Friday, March 7, 2008

Sixteen maneuvers to avoid really dealing with racism

Love this list over on Feministe. Holly, the poster, writes:
I found this list in an old e-mail, and thought it might come in handy for recognizing some common tactics of resistance against discussions of racism, against acknowledging that racism exists as a systemic injustice that we’re all complicit in to some degree, against owning up to anything. Apparently this list — which I adapted slightly into quotations with names — was originally developed by some anti-racist education organization, but I don’t know which one. (If you do, tell me!)
The tactics include:

The Remove the Right To Be Angry
“You’re too sensitive… if you weren’t so aggressive, vocal, hostile, angry, or upset, people would listen to you and you wouldn’t get in trouble!”

The Utopian Eye-Gouger
“I’m colorblind, personally… why can’t we all just ignore race, it’s not like it’s even real… it’s not like I tangibly benefit from being white every day or anything! Can’t we all just get along?”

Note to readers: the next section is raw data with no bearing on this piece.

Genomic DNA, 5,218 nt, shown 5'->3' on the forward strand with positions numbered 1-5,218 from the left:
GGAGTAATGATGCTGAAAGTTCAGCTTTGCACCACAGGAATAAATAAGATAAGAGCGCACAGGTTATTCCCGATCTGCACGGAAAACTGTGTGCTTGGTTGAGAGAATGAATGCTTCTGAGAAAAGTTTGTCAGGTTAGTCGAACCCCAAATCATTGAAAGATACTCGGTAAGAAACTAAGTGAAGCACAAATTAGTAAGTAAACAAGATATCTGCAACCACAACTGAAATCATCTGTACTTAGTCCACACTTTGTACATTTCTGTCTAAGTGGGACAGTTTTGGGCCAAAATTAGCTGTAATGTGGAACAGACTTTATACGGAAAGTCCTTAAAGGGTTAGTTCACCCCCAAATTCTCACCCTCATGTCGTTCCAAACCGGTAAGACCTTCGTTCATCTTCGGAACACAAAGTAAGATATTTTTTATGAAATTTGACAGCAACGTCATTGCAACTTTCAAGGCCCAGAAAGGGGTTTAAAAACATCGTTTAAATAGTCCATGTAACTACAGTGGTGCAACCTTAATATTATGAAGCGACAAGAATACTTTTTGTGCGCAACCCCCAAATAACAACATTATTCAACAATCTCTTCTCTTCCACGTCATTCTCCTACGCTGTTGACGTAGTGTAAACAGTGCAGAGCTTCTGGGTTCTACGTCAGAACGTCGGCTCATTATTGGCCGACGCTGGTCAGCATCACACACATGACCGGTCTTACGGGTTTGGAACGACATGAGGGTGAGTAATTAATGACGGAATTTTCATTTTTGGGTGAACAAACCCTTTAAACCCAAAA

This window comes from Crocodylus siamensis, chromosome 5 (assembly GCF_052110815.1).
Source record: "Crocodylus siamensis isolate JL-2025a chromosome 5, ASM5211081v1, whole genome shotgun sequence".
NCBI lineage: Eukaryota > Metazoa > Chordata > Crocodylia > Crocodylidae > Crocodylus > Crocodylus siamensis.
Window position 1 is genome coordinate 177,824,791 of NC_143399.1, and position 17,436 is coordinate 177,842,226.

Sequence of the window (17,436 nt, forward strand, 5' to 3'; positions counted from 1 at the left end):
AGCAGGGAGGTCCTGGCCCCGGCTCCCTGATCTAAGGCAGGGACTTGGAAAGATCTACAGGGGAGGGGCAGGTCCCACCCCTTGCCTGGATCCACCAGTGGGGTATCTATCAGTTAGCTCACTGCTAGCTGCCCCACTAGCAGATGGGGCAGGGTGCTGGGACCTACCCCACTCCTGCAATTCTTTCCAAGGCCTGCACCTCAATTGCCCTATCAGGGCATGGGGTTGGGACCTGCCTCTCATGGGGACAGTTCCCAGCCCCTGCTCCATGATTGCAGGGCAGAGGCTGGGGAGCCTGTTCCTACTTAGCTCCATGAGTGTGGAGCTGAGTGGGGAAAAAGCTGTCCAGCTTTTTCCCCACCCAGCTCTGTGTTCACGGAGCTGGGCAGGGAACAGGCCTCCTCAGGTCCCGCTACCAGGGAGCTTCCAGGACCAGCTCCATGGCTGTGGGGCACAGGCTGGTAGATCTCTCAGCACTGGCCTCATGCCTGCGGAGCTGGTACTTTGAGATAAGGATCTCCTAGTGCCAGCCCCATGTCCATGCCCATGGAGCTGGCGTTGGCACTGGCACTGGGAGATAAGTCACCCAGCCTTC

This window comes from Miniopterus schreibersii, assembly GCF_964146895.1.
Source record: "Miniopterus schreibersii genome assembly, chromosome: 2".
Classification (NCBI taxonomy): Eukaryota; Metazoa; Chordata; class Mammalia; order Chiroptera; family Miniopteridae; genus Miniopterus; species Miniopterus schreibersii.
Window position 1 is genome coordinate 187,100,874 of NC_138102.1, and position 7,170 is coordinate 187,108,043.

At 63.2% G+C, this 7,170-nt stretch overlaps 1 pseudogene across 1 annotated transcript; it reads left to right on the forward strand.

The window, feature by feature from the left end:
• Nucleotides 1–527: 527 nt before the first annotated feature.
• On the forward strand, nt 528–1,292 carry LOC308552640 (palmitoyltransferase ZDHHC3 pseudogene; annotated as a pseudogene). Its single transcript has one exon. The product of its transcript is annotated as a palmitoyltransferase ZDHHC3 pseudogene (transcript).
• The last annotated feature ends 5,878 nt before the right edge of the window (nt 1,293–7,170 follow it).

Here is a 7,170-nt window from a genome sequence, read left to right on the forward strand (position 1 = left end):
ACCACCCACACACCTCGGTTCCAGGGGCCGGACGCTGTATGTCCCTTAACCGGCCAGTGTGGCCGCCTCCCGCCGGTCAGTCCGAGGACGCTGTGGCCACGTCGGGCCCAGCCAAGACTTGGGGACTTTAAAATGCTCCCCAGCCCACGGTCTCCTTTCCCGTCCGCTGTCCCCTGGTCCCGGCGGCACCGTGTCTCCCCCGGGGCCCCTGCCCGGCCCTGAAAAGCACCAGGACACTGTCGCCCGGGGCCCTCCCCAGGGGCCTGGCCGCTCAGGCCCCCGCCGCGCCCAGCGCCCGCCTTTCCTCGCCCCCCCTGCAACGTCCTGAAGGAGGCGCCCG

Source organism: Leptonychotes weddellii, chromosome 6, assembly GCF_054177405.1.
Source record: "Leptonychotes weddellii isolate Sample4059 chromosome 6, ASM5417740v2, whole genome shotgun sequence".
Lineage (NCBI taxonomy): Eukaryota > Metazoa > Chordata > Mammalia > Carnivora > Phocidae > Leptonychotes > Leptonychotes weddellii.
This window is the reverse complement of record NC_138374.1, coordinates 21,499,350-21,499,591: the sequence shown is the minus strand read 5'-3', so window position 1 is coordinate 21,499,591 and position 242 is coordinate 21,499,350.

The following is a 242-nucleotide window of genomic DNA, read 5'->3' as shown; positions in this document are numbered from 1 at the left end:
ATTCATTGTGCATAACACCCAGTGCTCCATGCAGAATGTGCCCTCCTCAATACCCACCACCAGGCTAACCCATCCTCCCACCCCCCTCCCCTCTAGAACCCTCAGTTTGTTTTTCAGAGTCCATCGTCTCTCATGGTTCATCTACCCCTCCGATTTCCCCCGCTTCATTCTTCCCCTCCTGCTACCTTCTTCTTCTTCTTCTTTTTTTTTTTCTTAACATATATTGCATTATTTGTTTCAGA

The Bending Over Backwards
“You people of color are so right. I agree with everything you say. Because you’re right, of course… not just because I’m guilty and white and wrong!”

The Personal Justification
“But a black person, Mexican, mean old Asian lady, or Native American once cut in front of me in line, said something stupid, mugged me, or took my hubcaps! So as far as I’m concerned, they proved all of my prejudices!”

The Loophole of Escape
“I can’t possibly be a bigot or a racist… I’m part of the oppressed due to the fact that I’m a woman!” (or gay, poor, young, trans, etc.)

The Culture Appropriator
“Damn, bro! You know I’m down with the homies, I ain’t no wack racist cracker, shiznit.”


"Sumpin' Turrible" indeed

Dear God!

The segment above appeared on Saturday Night Live this weekend. Now, I enjoy edgy comedy, but this, this is not funny. This is a truckload of tired and hurtful stereotypes about black women trotted out for laughs by a black man. Apparently, Kenan Thompson and Ellen Page agree that black women are fat, sassy, ugly, ignorant, hypersexual, uncouth, have "funny" names, and apparently when given the opportunity to "mammy" impressionable young, white women, bad influences.

I could say more, but Wendi Muse at Racialicious has already said it better than I can. Click here.


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